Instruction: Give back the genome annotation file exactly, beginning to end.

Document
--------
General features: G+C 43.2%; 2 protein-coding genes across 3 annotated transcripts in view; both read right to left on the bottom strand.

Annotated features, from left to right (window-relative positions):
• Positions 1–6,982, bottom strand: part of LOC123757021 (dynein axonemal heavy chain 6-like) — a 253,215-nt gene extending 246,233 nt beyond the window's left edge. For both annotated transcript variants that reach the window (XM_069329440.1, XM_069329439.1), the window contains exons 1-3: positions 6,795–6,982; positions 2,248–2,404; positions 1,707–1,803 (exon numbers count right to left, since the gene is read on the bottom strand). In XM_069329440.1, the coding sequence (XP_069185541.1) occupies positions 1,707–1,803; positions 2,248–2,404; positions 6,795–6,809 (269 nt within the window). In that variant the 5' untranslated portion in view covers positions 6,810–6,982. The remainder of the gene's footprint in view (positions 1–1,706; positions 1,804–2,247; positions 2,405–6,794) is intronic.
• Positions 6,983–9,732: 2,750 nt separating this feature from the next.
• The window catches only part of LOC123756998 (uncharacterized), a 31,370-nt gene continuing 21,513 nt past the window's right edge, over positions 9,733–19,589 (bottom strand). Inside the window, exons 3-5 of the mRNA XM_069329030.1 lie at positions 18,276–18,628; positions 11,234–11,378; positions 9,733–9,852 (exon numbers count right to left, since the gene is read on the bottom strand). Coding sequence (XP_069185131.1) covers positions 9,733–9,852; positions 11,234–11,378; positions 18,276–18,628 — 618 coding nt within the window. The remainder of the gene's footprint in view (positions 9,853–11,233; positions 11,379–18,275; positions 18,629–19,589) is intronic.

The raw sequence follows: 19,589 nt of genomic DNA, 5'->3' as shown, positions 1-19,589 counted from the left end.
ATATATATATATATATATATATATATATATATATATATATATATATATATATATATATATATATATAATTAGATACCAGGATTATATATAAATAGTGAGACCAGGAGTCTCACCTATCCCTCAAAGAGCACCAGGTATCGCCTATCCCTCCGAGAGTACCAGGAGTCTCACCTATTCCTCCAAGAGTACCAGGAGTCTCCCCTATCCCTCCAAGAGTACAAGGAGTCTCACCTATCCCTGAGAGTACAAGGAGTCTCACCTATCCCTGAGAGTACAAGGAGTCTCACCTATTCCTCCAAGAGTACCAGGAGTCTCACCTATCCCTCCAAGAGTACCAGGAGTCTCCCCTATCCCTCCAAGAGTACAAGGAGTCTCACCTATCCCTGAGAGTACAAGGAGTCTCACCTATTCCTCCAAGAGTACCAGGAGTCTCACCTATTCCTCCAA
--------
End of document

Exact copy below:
General features: G+C 43.2%; 2 protein-coding genes across 3 annotated transcripts in view; both read right to left on the bottom strand.

Annotated features, from left to right (window-relative positions):
• Positions 1–6,982, bottom strand: part of LOC123757021 (dynein axonemal heavy chain 6-like) — a 253,215-nt gene extending 246,233 nt beyond the window's left edge. For both annotated transcript variants that reach the window (XM_069329440.1, XM_069329439.1), the window contains exons 1-3: positions 6,795–6,982; positions 2,248–2,404; positions 1,707–1,803 (exon numbers count right to left, since the gene is read on the bottom strand). In XM_069329440.1, the coding sequence (XP_069185541.1) occupies positions 1,707–1,803; positions 2,248–2,404; positions 6,795–6,809 (269 nt within the window). In that variant the 5' untranslated portion in view covers positions 6,810–6,982. The remainder of the gene's footprint in view (positions 1–1,706; positions 1,804–2,247; positions 2,405–6,794) is intronic.
• Positions 6,983–9,732: 2,750 nt separating this feature from the next.
• The window catches only part of LOC123756998 (uncharacterized), a 31,370-nt gene continuing 21,513 nt past the window's right edge, over positions 9,733–19,589 (bottom strand). Inside the window, exons 3-5 of the mRNA XM_069329030.1 lie at positions 18,276–18,628; positions 11,234–11,378; positions 9,733–9,852 (exon numbers count right to left, since the gene is read on the bottom strand). Coding sequence (XP_069185131.1) covers positions 9,733–9,852; positions 11,234–11,378; positions 18,276–18,628 — 618 coding nt within the window. The remainder of the gene's footprint in view (positions 9,853–11,233; positions 11,379–18,275; positions 18,629–19,589) is intronic.

The raw sequence follows: 19,589 nt of genomic DNA, 5'->3' as shown, positions 1-19,589 counted from the left end.
ATATATATATATATATATATATATATATATATATATATATATATATATATATATATATATATATATAATTAGATACCAGGATTATATATAAATAGTGAGACCAGGAGTCTCACCTATCCCTCAAAGAGCACCAGGTATCGCCTATCCCTCCGAGAGTACCAGGAGTCTCACCTATTCCTCCAAGAGTACCAGGAGTCTCCCCTATCCCTCCAAGAGTACAAGGAGTCTCACCTATCCCTGAGAGTACAAGGAGTCTCACCTATCCCTGAGAGTACAAGGAGTCTCACCTATTCCTCCAAGAGTACCAGGAGTCTCACCTATCCCTCCAAGAGTACCAGGAGTCTCCCCTATCCCTCCAAGAGTACAAGGAGTCTCACCTATCCCTGAGAGTACAAGGAGTCTCACCTATTCCTCCAAGAGTACCAGGAGTCTCACCTATTCCTCCAA